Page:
The Two Towers: Book Two in the Lord of the Rings Trilogy Audible Audiobook – Unabridged
|New from||Used from|
Audible Audiobook, Unabridged
|Free with your Audible trial|
The Two Towers is the second volume of J.R.R. Tolkien's epic saga, The Lord of the Rings.
The Fellowship has been forced to split up. Frodo and Sam must continue alone towards Mount Doom, where the One Ring must be destroyed. Meanwhile, at Helm’s Deep and Isengard, the first great battles of the War of the Ring take shape.
In this splendid, unabridged audio production of Tolkien’s great work, all the inhabitants of a magical universe - hobbits, elves, and wizards - spring to life. Rob Inglis’ narration has been praised as a masterpiece of audio.
- Click above for unlimited listening to select audiobooks, Audible Originals, and podcasts.
- One credit a month to pick any title from our entire premium selection — yours to keep (you'll use your first credit now).
- You will get an email reminder before your trial ends.
- $14.95 a month after 30 days. Cancel online anytime.
People who viewed this also viewed
People who bought this also bought
Related to this topic
|Listening Length||16 hours and 40 minutes|
|Author||J. R. R. Tolkien|
|Whispersync for Voice||Ready|
|Audible.com Release Date||October 09, 2012|
|Best Sellers Rank|| #152 in Audible Books & Originals (See Top 100 in Audible Books & Originals) |
#6 in Classic Literature (Audible Books & Originals)
#19 in Epic Fantasy (Audible Books & Originals)
#22 in Classic Literature & Fiction
Reviewed in the United States on March 9, 2022
Reviews with images
Top reviews from the United States
There was a problem filtering reviews right now. Please try again later.
2. This 'review' is really just a reminder that Amazon is lumping all reviews of all editions of The Two Towers together. The book pictured is the edition you will get. If you want an editions that has illustrations, for example, make sure you are adding that particular edition to your cart. I came to these comments through the black covered larger sized paperback listing. It has no illustrations other than a few black and white line art maps.
I’m beyond thrilled to have finished Two Towers. My uncle said it was his least favorite, but I think it gives so much to the readers. Faramir for example is a character that I wasn’t overly impressed by in the movies. Or maybe I should say he didn’t make a big impression. I felt bad for him of course. But the book gives you not only so much more insight to his character, but the kingdom of Gondor and the men that hail from there. You just gain so much more, although my reading time was long on this, it really was a page turner. To me it was one of those books I’m so torn. I want to speed read through it. But then I also don’t want it to end.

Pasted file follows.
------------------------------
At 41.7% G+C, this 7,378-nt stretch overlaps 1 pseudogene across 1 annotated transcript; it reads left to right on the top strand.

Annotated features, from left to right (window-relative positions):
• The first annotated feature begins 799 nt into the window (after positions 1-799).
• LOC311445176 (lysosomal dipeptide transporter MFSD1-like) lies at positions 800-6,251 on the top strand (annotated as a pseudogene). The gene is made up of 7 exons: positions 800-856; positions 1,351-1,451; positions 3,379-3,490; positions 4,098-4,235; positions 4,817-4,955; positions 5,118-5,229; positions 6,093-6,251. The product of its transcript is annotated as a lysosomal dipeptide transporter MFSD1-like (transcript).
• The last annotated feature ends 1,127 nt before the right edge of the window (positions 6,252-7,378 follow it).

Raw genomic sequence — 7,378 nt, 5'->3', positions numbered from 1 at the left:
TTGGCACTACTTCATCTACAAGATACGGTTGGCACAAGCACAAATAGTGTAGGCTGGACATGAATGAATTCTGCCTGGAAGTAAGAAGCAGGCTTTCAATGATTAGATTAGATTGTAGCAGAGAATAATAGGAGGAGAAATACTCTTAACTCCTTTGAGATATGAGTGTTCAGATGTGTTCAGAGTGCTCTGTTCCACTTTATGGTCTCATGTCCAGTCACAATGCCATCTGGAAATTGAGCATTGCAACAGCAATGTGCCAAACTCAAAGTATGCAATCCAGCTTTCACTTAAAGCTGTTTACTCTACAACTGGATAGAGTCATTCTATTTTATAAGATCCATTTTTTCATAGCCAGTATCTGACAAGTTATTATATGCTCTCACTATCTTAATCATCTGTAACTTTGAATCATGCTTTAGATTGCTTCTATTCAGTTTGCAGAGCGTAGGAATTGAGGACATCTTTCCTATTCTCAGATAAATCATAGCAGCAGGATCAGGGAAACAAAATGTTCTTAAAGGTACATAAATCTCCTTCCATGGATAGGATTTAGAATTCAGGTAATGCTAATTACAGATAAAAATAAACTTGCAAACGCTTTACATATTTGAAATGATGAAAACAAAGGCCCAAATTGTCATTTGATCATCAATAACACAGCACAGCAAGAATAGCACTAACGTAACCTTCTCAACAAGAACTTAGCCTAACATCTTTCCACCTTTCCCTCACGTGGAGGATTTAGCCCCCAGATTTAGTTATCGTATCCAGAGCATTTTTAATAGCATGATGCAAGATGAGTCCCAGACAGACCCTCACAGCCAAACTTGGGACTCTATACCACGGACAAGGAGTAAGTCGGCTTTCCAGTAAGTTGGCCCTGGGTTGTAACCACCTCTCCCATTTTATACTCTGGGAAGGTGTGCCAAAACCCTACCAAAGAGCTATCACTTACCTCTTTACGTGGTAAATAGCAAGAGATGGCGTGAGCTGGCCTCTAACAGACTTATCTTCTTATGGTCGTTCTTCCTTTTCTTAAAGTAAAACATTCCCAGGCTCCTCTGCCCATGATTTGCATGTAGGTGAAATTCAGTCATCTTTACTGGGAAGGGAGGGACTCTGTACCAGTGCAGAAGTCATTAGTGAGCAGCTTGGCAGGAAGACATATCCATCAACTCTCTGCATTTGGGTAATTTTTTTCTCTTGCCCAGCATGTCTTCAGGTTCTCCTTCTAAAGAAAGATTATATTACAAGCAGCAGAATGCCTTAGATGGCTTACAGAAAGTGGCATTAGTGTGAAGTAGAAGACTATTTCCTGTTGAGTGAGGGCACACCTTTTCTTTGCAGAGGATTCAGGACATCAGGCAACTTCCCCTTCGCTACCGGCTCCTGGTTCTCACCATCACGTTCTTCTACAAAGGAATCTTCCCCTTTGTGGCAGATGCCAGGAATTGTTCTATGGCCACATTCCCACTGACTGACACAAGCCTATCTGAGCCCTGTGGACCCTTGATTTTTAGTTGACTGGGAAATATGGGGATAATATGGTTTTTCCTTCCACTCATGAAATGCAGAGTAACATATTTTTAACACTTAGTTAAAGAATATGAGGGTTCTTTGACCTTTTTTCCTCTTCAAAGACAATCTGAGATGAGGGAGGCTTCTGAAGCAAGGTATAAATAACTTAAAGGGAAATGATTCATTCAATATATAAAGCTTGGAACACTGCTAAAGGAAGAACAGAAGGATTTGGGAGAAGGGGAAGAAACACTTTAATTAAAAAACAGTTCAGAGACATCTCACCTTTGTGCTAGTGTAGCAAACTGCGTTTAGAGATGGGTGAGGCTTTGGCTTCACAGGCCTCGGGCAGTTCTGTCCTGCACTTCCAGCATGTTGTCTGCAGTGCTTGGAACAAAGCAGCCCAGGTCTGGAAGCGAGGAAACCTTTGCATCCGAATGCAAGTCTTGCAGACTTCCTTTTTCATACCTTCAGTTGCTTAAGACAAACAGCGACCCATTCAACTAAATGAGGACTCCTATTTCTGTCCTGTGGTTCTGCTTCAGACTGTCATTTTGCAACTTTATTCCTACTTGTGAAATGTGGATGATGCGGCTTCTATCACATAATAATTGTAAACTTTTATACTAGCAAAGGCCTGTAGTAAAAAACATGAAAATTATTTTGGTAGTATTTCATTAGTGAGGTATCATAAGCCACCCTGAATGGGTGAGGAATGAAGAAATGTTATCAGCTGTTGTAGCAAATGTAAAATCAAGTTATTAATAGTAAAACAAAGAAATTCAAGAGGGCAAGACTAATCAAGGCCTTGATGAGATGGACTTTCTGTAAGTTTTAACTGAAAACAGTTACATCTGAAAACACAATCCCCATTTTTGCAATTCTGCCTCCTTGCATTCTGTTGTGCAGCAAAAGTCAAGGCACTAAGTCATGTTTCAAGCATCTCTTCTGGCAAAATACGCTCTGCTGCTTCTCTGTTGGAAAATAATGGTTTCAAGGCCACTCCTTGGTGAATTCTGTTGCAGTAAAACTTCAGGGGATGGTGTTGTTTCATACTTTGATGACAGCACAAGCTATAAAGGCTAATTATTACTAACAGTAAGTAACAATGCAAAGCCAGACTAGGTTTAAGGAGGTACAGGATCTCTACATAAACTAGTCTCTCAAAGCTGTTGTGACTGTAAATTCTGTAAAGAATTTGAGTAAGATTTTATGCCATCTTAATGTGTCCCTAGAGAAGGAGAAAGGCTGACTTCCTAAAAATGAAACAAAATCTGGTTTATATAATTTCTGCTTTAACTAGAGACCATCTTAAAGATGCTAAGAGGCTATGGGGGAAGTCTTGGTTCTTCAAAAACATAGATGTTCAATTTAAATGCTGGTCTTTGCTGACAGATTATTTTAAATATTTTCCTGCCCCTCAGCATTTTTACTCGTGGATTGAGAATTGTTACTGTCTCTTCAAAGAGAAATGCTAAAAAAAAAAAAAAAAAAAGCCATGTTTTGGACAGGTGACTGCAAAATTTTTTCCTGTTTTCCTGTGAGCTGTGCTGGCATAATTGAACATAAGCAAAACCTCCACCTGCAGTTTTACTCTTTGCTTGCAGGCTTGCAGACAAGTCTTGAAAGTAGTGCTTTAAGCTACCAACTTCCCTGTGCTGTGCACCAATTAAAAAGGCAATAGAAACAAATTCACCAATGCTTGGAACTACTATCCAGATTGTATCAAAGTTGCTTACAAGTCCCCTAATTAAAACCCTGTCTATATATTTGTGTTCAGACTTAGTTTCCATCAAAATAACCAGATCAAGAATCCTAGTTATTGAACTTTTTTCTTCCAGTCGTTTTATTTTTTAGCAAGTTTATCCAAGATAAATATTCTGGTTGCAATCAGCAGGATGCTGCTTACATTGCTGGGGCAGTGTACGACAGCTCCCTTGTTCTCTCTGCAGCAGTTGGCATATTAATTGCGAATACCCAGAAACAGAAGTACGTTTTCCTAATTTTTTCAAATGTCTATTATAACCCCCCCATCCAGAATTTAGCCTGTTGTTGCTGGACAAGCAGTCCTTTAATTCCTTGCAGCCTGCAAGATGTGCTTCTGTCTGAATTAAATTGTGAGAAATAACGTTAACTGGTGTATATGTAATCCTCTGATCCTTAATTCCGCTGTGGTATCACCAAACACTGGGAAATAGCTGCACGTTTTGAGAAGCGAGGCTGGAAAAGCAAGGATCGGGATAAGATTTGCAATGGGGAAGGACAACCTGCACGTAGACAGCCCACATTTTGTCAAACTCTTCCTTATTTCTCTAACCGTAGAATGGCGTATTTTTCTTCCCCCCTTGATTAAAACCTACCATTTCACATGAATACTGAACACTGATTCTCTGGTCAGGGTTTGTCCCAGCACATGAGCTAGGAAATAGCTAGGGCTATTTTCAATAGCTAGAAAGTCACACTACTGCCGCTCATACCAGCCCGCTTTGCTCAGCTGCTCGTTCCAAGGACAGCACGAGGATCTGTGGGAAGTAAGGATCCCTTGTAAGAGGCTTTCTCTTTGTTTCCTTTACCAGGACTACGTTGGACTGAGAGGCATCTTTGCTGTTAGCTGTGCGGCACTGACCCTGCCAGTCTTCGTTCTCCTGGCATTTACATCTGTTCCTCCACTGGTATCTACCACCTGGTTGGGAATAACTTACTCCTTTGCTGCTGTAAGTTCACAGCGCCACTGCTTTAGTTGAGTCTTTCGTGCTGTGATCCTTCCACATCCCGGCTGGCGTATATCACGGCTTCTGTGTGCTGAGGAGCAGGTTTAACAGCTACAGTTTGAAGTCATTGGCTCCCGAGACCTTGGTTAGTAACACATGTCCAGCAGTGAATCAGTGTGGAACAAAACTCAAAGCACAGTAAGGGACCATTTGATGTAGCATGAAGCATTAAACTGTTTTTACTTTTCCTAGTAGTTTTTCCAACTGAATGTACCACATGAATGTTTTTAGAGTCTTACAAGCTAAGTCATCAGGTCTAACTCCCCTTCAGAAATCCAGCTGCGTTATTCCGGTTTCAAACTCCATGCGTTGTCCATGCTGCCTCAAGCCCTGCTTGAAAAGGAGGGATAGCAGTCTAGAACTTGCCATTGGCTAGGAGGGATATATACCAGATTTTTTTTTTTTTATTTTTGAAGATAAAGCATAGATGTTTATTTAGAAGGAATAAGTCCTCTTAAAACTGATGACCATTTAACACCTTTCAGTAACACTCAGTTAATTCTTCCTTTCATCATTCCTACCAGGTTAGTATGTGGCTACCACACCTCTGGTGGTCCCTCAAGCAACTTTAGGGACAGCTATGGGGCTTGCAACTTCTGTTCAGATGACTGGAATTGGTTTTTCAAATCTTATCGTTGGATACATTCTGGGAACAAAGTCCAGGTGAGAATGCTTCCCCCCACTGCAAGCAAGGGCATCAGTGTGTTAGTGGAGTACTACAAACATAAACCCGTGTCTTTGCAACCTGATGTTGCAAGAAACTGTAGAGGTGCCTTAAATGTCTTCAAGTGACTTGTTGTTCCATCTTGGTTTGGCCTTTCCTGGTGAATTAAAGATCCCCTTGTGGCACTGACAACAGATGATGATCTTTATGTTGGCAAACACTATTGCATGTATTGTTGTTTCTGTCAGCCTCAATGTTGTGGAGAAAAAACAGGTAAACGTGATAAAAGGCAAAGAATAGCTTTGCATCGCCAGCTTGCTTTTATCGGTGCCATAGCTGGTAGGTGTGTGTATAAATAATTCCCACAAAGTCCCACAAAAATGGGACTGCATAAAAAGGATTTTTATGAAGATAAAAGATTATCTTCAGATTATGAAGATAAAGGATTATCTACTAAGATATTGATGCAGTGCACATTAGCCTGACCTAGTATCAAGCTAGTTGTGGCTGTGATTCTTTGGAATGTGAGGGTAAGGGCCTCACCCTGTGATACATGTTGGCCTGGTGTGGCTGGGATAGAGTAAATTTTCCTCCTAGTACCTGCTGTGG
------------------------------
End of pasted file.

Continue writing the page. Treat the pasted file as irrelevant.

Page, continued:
Continuing the journeys of the now broken fellowship, The Two Towers follows Aragon, Legolas, and Gimli in pursuit of Merry and Pippin through Rohan, as well as Sam and Frodos trek through Emyn Muil and the Dead Marshes toward Mordor, aided by Gollum.
Featuring one of the strongest scenes int he series as Sam stands up to Shelob, as well as a beautifull described siege at Helm's Deep, The Two Towers is sure to please any fan of Tolkien's other works.
This is a very nice edition, by the way. Very readable, attractive cover, and a good feel in your hands when reading. I’d recommend the book itself and this particular edition to anyone.
Top reviews from other countries
Reviewed in the United Kingdom on November 2, 2018
Reviewed in the United Kingdom on February 19, 2021
In this book Tolkien gradually ratchets up the menace and darkness of the growing evil, and tests the mettle of the Hobbit heroes, leaving you unsure as to who they can trust.
A cracking middle book in the trilogy.
Great fun and solid adventure.
The Two Towers (ISBN 9780007203550) is the book in the set most like its second edition predecessor. The only change in the text is its freedom from the accumulated errors that a crack squad of Tolkienologists have meticulously weeded out for us. As for illustrations, we get only Christopher Tolkien's time-hallowed red and black map of the West of Middle-earth: the good news is that it's in the improved version included in Unfinished Tales, the bad that it's been shrunk to a rather mean two page pull-out, and a pixelated one at that. Still, there's always the luxurious poster-sized version redone by John Howe in The Maps of Tolkien's Middle-earth: Special Edition .